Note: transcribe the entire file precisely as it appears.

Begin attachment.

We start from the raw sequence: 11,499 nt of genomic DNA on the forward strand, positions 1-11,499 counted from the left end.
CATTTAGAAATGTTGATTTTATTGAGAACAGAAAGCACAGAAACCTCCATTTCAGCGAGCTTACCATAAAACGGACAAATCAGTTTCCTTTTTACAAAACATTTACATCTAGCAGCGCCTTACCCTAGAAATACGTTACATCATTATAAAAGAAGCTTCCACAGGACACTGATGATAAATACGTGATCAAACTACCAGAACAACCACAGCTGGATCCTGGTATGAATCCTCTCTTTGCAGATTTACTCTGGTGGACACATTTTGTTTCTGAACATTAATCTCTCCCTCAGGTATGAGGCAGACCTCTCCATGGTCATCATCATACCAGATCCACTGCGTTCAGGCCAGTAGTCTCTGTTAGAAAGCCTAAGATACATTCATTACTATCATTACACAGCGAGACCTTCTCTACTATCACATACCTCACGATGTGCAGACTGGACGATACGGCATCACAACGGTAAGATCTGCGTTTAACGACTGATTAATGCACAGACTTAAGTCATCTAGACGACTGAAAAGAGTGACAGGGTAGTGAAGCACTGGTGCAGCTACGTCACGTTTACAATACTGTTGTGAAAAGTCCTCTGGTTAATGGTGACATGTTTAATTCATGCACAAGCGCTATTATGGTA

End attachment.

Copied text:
We start from the raw sequence: 11,499 nt of genomic DNA on the forward strand, positions 1-11,499 counted from the left end.
CATTTAGAAATGTTGATTTTATTGAGAACAGAAAGCACAGAAACCTCCATTTCAGCGAGCTTACCATAAAACGGACAAATCAGTTTCCTTTTTACAAAACATTTACATCTAGCAGCGCCTTACCCTAGAAATACGTTACATCATTATAAAAGAAGCTTCCACAGGACACTGATGATAAATACGTGATCAAACTACCAGAACAACCACAGCTGGATCCTGGTATGAATCCTCTCTTTGCAGATTTACTCTGGTGGACACATTTTGTTTCTGAACATTAATCTCTCCCTCAGGTATGAGGCAGACCTCTCCATGGTCATCATCATACCAGATCCACTGCGTTCAGGCCAGTAGTCTCTGTTAGAAAGCCTAAGATACATTCATTACTATCATTACACAGCGAGACCTTCTCTACTATCACATACCTCACGATGTGCAGACTGGACGATACGGCATCACAACGGTAAGATCTGCGTTTAACGACTGATTAATGCACAGACTTAAGTCATCTAGACGACTGAAAAGAGTGACAGGGTAGTGAAGCACTGGTGCAGCTACGTCACGTTTACAATACTGTTGTGAAAAGTCCTCTGGTTAATGGTGACATGTTTAATTCATGCACAAGCGCTATTATGGTA